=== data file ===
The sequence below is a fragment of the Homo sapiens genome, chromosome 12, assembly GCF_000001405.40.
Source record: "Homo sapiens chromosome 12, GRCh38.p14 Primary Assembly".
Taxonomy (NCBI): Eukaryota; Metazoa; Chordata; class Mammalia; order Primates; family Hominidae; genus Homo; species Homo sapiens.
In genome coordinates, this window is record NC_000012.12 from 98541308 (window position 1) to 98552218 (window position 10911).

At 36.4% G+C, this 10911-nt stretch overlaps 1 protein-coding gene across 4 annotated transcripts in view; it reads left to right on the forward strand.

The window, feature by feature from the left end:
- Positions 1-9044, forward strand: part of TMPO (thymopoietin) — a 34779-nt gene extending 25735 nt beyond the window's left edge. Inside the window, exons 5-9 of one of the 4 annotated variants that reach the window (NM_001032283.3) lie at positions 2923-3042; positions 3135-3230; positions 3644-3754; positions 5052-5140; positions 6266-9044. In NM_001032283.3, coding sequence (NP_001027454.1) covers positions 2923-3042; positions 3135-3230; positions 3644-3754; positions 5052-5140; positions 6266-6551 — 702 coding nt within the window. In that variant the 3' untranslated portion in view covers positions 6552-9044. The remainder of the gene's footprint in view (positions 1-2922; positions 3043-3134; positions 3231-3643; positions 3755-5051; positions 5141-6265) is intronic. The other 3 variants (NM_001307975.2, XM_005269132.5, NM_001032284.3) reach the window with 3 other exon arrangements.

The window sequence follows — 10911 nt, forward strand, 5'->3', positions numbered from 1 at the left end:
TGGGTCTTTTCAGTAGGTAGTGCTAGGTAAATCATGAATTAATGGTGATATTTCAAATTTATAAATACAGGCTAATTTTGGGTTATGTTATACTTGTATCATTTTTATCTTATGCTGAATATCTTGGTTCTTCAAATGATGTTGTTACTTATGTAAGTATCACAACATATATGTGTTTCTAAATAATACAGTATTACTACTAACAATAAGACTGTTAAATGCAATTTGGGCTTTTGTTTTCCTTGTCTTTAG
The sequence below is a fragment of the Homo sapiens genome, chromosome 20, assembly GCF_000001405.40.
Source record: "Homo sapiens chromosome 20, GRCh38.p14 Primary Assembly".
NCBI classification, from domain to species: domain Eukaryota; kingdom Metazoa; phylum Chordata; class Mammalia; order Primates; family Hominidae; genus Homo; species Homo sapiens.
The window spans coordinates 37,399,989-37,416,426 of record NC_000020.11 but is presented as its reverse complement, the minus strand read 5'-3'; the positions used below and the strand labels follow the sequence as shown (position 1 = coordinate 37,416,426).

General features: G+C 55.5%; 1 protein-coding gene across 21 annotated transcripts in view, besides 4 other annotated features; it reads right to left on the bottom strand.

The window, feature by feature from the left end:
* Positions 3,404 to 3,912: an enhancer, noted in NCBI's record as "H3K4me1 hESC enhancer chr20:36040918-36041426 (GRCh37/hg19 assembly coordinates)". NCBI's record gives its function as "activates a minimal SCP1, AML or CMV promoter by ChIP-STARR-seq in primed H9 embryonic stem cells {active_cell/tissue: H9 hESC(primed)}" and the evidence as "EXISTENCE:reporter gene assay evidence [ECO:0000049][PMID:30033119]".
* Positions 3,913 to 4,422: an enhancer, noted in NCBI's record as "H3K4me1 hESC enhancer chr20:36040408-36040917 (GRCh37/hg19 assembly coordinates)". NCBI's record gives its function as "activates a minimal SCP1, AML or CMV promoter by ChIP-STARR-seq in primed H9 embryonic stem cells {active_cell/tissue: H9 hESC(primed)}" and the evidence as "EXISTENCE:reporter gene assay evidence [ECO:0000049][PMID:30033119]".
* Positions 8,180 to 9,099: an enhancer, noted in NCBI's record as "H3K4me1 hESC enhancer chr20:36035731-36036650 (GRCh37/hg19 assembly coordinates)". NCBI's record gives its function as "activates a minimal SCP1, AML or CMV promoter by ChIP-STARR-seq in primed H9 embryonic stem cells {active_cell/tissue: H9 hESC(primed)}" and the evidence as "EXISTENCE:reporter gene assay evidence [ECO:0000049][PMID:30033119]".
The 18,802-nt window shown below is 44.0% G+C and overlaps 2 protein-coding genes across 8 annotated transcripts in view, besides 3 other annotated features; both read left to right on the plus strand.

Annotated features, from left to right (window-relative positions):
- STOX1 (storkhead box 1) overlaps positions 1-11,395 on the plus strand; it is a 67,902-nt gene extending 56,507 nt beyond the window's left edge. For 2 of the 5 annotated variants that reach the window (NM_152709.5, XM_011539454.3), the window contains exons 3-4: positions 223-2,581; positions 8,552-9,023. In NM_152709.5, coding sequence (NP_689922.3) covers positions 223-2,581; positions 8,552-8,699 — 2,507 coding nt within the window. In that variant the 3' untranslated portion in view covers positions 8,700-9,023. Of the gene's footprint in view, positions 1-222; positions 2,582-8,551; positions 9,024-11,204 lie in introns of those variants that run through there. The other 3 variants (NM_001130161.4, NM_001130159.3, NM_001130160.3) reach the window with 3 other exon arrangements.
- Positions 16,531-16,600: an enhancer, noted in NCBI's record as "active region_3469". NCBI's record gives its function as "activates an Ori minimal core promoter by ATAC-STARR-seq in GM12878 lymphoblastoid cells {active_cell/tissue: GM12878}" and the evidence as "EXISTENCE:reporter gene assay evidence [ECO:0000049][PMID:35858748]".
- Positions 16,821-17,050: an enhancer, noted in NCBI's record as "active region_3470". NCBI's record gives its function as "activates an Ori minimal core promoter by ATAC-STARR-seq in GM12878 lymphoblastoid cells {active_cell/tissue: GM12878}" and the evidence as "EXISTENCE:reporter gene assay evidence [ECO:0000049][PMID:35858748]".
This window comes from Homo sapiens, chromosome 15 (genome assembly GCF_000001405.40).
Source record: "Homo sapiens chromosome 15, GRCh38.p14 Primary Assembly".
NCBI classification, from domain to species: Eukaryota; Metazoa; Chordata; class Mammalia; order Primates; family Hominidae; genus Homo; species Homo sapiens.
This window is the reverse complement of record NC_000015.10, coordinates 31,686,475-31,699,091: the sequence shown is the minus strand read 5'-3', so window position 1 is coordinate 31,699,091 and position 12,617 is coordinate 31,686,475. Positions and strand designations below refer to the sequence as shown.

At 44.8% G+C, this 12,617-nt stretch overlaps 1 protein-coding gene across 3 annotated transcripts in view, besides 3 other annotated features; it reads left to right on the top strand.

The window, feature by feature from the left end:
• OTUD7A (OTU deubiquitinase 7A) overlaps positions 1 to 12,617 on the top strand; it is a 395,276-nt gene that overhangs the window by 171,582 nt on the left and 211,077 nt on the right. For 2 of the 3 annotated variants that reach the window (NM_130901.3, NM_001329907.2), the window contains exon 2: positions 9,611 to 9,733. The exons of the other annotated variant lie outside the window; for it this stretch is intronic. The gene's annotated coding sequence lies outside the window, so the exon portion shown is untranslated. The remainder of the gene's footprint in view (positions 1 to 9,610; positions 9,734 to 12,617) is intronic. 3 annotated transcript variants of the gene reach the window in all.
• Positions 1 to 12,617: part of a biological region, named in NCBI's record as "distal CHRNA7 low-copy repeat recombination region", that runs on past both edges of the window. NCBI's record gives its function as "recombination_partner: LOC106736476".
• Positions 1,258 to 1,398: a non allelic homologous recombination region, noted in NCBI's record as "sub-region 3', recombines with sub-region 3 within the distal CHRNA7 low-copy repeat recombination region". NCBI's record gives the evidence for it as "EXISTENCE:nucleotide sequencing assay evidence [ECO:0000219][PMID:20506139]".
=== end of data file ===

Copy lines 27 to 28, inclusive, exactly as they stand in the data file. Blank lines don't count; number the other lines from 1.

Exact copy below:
This window is the reverse complement of record NC_000015.10, coordinates 31,686,475-31,699,091: the sequence shown is the minus strand read 5'-3', so window position 1 is coordinate 31,699,091 and position 12,617 is coordinate 31,686,475. Positions and strand designations below refer to the sequence as shown.

At 44.8% G+C, this 12,617-nt stretch overlaps 1 protein-coding gene across 3 annotated transcripts in view, besides 3 other annotated features; it reads left to right on the top strand.